Invite the kids to open up their gift! They are so excited because these are the books that you have carefully selected! These are the books that they can easily retell.
Once each child has their gift opened, quickly make a line and parade throughout the school. As we marched through the school, we chanted..."We are readers! We are readers!" After the parade, invite the kids to place this book inside their special book box.  This is when we introduce the idea of each child having their own box of books for independent reading time.
When we get back to the room, we find a special box has been delivered to our room! Create a fun box with a special label that identifies the sender as the Super Reader League. With care and anticipation, open the box! Here's what you will find in the box:
Letter From the Super Reader League
In the box you will find a letter from the Super Reader League.  The letter always congratulates the kids on how well they are doing. Then, it introduces the "power" that is to be highlighted. 
The Gift
The SRL always sends some sort of "gift". In our first box celebrating book lover power, the SRL sent bookmarks.  The kids added the bookmarks to their book boxes to remind them to always love their books.
Super Power Strip
The next thing in the box is the super power strip.  The kids will each get one of these for each power. When they get the first power, we also include a metal ring for each child. This ring will hold all of the power strips.  These power strips remind kids of each of the super powers and how to use them to be good readers.  These are also kept in their book boxes.
Super Reader League Powers Anchor Chart
To make the anchor chart begin with a blank piece of poster board.  Glue the title to the top of the chart. Each time the class gets a new box from the SRL, the card for that power is included. Add the cards to the chart. We use velcro dots. This way we can reuse them next year!  There are 12 powers in all. These are the first 6.
Super Power Chants
For each of the powers we wrote a jingle using a familiar tune.  Invite the kids to add the chant to their poetry notebook. They also keep this notebook in their book boxes.
Super Power Craftivity
For each power, the kids also receive a craft activity. Here are a few from the first 6 powers.  For book lovers power, the kids made these fun crowns.  After cutting out the crown, the kids cut out and past the habits of book lovers around the band.
For picture power, the kids make this fun retelling craft.  After cutting out the camera, add the strip to retell Goldilocks and the Three Bears.  As they slide the strip through the camera, they retell the story.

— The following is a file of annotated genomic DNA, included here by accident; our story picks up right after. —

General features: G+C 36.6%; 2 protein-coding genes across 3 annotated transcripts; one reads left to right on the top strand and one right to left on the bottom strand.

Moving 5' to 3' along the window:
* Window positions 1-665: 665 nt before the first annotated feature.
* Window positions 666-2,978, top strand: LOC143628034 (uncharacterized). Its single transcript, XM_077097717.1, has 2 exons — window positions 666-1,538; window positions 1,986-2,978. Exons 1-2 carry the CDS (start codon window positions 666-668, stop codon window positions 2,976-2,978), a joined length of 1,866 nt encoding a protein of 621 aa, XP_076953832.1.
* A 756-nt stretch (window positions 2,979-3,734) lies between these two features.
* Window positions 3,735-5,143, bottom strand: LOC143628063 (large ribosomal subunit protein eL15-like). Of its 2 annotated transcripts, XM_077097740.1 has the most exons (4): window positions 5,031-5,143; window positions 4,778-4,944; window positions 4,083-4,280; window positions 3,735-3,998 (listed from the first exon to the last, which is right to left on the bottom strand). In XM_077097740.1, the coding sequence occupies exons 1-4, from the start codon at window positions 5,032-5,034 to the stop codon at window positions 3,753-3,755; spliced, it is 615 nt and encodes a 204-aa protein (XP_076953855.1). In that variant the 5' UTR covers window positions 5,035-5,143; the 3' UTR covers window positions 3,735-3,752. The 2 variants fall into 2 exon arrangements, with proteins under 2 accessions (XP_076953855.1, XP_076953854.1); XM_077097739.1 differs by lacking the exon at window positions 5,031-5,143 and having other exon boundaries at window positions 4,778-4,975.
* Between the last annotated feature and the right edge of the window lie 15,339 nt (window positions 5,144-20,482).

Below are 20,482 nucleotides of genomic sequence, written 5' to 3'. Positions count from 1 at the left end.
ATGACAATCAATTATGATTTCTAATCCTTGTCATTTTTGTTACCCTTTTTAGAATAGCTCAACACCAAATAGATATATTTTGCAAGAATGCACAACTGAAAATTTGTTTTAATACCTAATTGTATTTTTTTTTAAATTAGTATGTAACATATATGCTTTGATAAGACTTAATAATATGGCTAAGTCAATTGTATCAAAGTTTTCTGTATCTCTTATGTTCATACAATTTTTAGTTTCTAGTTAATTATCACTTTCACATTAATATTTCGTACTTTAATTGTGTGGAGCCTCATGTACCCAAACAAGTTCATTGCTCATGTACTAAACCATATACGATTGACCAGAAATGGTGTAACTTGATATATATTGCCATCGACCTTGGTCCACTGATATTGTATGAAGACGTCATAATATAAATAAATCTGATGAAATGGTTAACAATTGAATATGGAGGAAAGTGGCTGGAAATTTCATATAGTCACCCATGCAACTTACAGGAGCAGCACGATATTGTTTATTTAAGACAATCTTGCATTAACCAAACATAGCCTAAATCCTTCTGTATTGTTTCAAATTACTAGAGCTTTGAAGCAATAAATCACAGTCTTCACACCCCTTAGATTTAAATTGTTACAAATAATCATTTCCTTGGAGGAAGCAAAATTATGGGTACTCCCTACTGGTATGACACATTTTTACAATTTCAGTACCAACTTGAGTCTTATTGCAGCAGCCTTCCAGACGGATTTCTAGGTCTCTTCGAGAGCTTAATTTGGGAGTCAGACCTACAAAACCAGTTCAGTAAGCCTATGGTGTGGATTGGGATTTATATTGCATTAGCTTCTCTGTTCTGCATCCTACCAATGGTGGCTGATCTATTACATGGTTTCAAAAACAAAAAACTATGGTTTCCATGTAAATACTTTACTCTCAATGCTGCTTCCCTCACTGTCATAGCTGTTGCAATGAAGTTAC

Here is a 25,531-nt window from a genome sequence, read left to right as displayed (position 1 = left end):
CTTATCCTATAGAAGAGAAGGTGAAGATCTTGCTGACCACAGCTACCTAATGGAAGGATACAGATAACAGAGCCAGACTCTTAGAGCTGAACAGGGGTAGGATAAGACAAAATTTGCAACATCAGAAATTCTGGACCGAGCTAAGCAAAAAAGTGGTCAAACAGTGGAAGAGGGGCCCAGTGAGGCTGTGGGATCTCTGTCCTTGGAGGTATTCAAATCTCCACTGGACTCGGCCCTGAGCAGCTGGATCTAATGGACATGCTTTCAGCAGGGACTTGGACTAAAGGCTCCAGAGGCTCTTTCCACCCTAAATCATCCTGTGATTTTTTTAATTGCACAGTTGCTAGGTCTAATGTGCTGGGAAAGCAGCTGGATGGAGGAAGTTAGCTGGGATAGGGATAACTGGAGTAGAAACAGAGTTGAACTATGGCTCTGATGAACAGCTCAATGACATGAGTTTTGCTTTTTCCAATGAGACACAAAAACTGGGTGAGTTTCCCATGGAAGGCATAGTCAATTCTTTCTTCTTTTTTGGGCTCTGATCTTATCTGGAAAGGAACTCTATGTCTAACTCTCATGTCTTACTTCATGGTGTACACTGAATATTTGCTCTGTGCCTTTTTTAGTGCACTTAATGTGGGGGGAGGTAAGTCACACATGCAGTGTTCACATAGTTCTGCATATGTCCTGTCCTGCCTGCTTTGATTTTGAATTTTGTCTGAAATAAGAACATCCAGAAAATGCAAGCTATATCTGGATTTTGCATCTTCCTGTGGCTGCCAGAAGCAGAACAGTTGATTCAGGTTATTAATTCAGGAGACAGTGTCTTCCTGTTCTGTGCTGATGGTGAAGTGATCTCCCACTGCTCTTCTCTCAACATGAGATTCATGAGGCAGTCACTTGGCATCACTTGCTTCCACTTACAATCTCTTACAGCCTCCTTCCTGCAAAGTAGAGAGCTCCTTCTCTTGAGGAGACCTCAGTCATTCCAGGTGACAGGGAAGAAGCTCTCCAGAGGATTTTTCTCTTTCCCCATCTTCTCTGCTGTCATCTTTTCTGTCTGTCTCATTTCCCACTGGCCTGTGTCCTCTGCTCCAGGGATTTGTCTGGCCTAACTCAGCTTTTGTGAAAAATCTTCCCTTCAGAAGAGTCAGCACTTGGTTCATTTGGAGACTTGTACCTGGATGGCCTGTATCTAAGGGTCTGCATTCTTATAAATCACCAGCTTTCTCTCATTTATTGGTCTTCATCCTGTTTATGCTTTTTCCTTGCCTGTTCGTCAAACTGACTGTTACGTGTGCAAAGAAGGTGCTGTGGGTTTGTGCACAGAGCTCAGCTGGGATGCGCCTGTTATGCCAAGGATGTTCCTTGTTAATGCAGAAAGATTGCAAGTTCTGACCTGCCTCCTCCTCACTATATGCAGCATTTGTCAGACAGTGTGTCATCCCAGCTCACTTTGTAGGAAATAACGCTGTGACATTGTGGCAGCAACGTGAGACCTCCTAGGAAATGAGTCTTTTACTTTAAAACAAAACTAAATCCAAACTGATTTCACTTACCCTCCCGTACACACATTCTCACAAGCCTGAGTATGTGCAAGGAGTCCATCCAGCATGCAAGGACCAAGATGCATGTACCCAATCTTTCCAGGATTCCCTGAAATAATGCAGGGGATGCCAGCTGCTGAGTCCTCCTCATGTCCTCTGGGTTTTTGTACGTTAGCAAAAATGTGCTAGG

For partner power, we made these fun partner necklaces. Invite the kids to cut out their own dog tags and each partnership to cut out one medallion. The kids string beads in a pattern stopping half way to add the medallion and the dog tag. Finish the pattern.
Find your book buddy. Match your medallion and your will receive partner power!
For sight word power, we made these fun SRL paper bag puppets. We added our sight words to our capes!
This is an example of the box for partner power. All of the things you see in the picture are placed in the box from the Super Reader League. How fun to open the box and find all of the goodies inside!
All of these items are found in the Super Reader League Unit 1.  Be sure and watch for Unit 2. It will have the other 6 powers.

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Monday, October 14, 2019

Pumpkin Patch Bakery

We love adding seasonal bakeries to our home living area. We already have a kitchen, so why not put it to use.  During the fall our kids love cooking up a little magic in the Pumpkin Bakery. Here's all the fun, and learning, that happens!
First, we made a sign to identify the area for the bakery.  Signage is very important to develop literacy.  Some of the first words kids learn to read are environmental print.  It is amazing to watch kids begin to use these words in their writing because these words have meaning to them!
Next, we set up the shelf. We have really loved having this shelf in the home living area. It gives us a place to set up the thematic items needed for the bakery or whatever we are setting up.  Each of the items has a label. This helps kids learn to sort and organize the area. 
One item that works well in a bakery---pans! We picked up several different shapes and sizes of pans at The Dollar Tree. I cut some felt to fit inside of the pans. Then, I used hot glue to attach the felt.
We added orange pompoms to make "pumpkin filling".
We added both strips and larger pieces of felt to make the crust.
I picked up a few "fall" potholders at the Dollar Tree. Now it's time to get ready to put our creations in the oven.
Set the oven and pop in the items.
And here you go...a pumpkin pie! Want to bring in literacy? How about using the pictures you take and create sequencing cards. Or, have the kids write the steps!
We added some other items to the bakery.  We cut some doughnut shapes out of felt. Then, we cut some "frosting" out of orange to make pumpkin spice doughnuts.
We also added some rectangular pans for making pumpkin bread.
And we added some muffin tins for pumpkin muffins!
What's the best part? Eating! You can find all of our signage and other props to create a pumpkin patch and a hayride in this unit.
You can read more about the pumpkin patch in this blog post: